8 Warning Signs That Indicate Your Child is Being Bullied at School

Approximately one in four children are bullied in school each year. Often, children don’t disclose that they’re being bullied – some because they’re afraid, others because they feel ashamed or embarrassed. But you, as a parent, likely have your suspicions. You see the changes in your child. You know that something is amiss.

8 Warning Signs That Indicate Your Child is Being Bullied at School

These 8 warning signs could indicate that the problem is, in fact, a school bully.

  1. Unexplained Injuries
  2. If your child is coming home with unexplained injuries – bumps on the head, scrapes and bruises – and you’re not getting answers, it could be a sign of bullying.
  3. Frequent Stomach Aches and Headaches
  4. Generalized aches and pains, like stomach aches and headaches, are a common complaint among bullied children. They are especially prominent in the morning, when it’s time for your child to go to school. You may have even written these symptoms off in the beginning, assuming that your child was “faking it” because they didn’t want to go to school, but these ailments are often a sign of stress. And a warning sign that your child is being bullied.
  5. Loss or Destroyed Personal Items

If your child is coming home with damaged personal items – books, their backpack, clothing – or these items are frequently getting “lost,” it could be a sign that they are being bullied. Bullies often take or destroy the personal items of their victims.

Declining Grades or Academic Performance

Bullying can have a negative impact on your child’s self esteem, which can cause them to lose interest in school and school-teated activities. If you can’t find another source for this declining performance, it may be time to look at what’s going on at school.

Changes in Eating or Hygiene Habits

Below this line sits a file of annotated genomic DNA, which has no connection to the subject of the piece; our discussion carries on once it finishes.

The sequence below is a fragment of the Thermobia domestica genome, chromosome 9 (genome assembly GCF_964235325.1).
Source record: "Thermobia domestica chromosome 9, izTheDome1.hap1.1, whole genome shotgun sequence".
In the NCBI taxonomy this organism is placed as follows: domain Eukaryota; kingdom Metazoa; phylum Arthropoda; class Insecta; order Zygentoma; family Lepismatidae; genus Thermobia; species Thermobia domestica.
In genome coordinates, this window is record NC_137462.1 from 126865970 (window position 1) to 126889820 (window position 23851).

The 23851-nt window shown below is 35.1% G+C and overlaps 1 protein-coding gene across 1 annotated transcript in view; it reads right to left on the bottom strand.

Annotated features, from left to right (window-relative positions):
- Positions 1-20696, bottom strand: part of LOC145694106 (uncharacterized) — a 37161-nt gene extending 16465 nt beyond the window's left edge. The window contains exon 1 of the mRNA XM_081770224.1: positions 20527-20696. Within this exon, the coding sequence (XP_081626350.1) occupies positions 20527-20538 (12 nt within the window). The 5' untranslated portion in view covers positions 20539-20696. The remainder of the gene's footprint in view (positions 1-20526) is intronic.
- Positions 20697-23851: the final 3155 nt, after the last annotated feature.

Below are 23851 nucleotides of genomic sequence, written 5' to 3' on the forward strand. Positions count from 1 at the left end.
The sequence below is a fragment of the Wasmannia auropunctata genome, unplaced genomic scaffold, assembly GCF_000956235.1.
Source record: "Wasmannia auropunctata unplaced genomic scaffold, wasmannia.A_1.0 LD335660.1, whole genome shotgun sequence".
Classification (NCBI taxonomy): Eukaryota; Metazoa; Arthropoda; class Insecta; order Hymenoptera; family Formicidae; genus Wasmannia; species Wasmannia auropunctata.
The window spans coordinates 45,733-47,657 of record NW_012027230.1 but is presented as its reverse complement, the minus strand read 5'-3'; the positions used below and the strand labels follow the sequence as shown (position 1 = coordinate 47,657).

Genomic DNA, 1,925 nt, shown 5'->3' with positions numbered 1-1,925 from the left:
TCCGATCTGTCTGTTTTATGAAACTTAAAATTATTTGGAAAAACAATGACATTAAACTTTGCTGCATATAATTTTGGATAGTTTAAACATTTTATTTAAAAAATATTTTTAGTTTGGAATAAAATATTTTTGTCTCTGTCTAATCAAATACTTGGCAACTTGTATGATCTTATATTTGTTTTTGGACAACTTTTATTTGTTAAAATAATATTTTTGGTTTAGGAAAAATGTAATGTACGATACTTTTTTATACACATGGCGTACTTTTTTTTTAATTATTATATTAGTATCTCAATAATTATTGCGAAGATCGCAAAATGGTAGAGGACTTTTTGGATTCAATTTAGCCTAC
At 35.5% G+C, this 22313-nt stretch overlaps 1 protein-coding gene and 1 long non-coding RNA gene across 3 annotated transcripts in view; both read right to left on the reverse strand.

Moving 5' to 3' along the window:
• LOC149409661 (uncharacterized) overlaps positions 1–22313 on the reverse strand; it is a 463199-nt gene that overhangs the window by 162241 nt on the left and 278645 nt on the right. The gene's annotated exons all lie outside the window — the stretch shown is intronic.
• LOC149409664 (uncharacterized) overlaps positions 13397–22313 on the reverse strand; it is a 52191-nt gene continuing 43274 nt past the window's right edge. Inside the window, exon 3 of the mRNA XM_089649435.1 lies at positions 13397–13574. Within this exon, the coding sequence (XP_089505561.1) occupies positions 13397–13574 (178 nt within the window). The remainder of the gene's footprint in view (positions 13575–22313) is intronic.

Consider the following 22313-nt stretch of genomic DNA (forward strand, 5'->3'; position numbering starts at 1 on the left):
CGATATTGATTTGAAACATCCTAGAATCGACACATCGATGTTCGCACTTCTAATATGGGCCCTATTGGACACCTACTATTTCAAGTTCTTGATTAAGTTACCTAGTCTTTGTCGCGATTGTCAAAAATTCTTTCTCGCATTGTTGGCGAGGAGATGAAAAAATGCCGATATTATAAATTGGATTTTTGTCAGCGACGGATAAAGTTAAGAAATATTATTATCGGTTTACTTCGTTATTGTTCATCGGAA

If you notice that your child is never really hungry, or seems to come home hungry, it could be a sign of bullying. The lack of appetite is an indication of depression, which means the bullying may have been going on for a while. Coming home hungry and not eating at school could indicate that the bullies are bothering them at lunch (or stealing their lunch or lunch money).

Changes in hygiene, such as your child suddenly not brushing their teeth or showering, could also indicate they are being bullied at school.

Self-Destructive Behaviors or Regression

Bullied children often regress, going back to tantrums, thumb-sucking, or bedwetting. They may even start displaying self-destructive behavior, such as running away from home or skipping school. This happens, even with younger children, so hopefully you notice the signs before things get too out of hand.

Nightmares and Difficulty Sleeping

Sleeping problems, such as insomnia, trouble falling asleep, and nightmares are extremely common in bullied children. If your child is up at night, or having frequent nightmares, it may be time to probe further into their life at school.

Avoidance of Social Situations and Diminished Self Esteem

Bullying can significantly diminish a child’s self esteem – so much so that they seem helpless and hopeless. They may even intentionally avoid social situations, particularly when it involves same-aged peers. Those headaches and stomach aches may even pop up.

Think Your Child is Being Bullied? Take the Next Step

If your child is displaying one or more of these warning signs, it may be time to call a meeting with your child’s teacher. Try to gain insight to your child’s situation. See if the teacher has noticed any issues. If not, you may have to amp up your efforts.

Talk to your child. Try to get them to talk about what’s going on – but don’t approach the subject too directly. Instead, point out what you’re seeing that’s making you concerned, express that you are, in fact, worried, and ask them if there’s anything you should know. Perhaps they’ll open up.

If not, you may have to get investigative to determine the root of your child’s problems. Volunteering at the school could give you some insight. You could drop by and bring your child lunch, and if they’re taking the bus or walking to school, you may want to consider taking them to school yourself. Stick with it. Keep talking to your child. You’ll get to the bottom of the issue.

About the author


Kate Givans is a wife and a mother of five—four sons (one with autism) and a daughter. She’s an advocate for breastfeeding, women’s rights, against domestic violence, and equality for all. When not writing—be it creating her next romance novel or here on Growing Your Baby—Kate can be found discussing humanitarian issues, animal rights, eco-awareness, food, parenting, and her favorite books and shows on Twitter or Facebook. Laundry is the bane of her existence, but armed with a cup of coffee, she sometimes she gets it done.

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